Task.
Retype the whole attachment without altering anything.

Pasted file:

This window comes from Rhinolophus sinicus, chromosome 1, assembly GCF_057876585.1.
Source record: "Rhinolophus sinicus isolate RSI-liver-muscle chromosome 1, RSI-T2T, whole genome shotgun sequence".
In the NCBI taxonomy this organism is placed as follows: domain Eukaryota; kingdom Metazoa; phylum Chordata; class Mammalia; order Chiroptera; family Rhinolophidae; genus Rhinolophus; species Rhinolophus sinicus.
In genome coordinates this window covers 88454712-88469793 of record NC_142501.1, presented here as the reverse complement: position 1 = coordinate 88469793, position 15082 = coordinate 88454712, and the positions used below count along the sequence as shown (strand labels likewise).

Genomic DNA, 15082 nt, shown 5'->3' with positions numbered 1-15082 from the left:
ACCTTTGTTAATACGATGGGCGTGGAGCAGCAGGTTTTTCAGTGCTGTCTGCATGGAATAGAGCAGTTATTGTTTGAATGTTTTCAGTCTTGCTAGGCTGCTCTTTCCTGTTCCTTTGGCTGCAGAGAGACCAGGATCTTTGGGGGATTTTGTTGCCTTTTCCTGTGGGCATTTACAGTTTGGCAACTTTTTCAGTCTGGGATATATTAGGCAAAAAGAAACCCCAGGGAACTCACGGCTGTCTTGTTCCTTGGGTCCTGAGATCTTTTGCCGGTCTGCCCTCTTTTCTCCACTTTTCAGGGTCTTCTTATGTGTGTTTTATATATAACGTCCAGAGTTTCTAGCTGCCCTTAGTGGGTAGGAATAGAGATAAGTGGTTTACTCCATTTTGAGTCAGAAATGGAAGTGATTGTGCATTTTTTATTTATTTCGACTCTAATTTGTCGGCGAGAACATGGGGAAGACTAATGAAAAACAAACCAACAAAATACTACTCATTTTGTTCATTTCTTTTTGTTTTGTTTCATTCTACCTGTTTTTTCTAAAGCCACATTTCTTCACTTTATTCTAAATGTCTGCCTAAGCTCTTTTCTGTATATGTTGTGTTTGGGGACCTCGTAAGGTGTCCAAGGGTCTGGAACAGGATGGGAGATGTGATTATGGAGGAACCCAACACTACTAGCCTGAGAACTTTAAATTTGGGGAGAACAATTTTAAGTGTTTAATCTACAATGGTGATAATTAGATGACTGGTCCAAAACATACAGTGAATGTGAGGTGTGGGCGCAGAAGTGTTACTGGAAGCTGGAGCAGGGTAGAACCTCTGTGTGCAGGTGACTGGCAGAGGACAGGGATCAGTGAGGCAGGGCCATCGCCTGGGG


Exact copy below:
This window comes from Rhinolophus sinicus, chromosome 1, assembly GCF_057876585.1.
Source record: "Rhinolophus sinicus isolate RSI-liver-muscle chromosome 1, RSI-T2T, whole genome shotgun sequence".
In the NCBI taxonomy this organism is placed as follows: domain Eukaryota; kingdom Metazoa; phylum Chordata; class Mammalia; order Chiroptera; family Rhinolophidae; genus Rhinolophus; species Rhinolophus sinicus.
In genome coordinates this window covers 88454712-88469793 of record NC_142501.1, presented here as the reverse complement: position 1 = coordinate 88469793, position 15082 = coordinate 88454712, and the positions used below count along the sequence as shown (strand labels likewise).

Genomic DNA, 15082 nt, shown 5'->3' with positions numbered 1-15082 from the left:
ACCTTTGTTAATACGATGGGCGTGGAGCAGCAGGTTTTTCAGTGCTGTCTGCATGGAATAGAGCAGTTATTGTTTGAATGTTTTCAGTCTTGCTAGGCTGCTCTTTCCTGTTCCTTTGGCTGCAGAGAGACCAGGATCTTTGGGGGATTTTGTTGCCTTTTCCTGTGGGCATTTACAGTTTGGCAACTTTTTCAGTCTGGGATATATTAGGCAAAAAGAAACCCCAGGGAACTCACGGCTGTCTTGTTCCTTGGGTCCTGAGATCTTTTGCCGGTCTGCCCTCTTTTCTCCACTTTTCAGGGTCTTCTTATGTGTGTTTTATATATAACGTCCAGAGTTTCTAGCTGCCCTTAGTGGGTAGGAATAGAGATAAGTGGTTTACTCCATTTTGAGTCAGAAATGGAAGTGATTGTGCATTTTTTATTTATTTCGACTCTAATTTGTCGGCGAGAACATGGGGAAGACTAATGAAAAACAAACCAACAAAATACTACTCATTTTGTTCATTTCTTTTTGTTTTGTTTCATTCTACCTGTTTTTTCTAAAGCCACATTTCTTCACTTTATTCTAAATGTCTGCCTAAGCTCTTTTCTGTATATGTTGTGTTTGGGGACCTCGTAAGGTGTCCAAGGGTCTGGAACAGGATGGGAGATGTGATTATGGAGGAACCCAACACTACTAGCCTGAGAACTTTAAATTTGGGGAGAACAATTTTAAGTGTTTAATCTACAATGGTGATAATTAGATGACTGGTCCAAAACATACAGTGAATGTGAGGTGTGGGCGCAGAAGTGTTACTGGAAGCTGGAGCAGGGTAGAACCTCTGTGTGCAGGTGACTGGCAGAGGACAGGGATCAGTGAGGCAGGGCCATCGCCTGGGG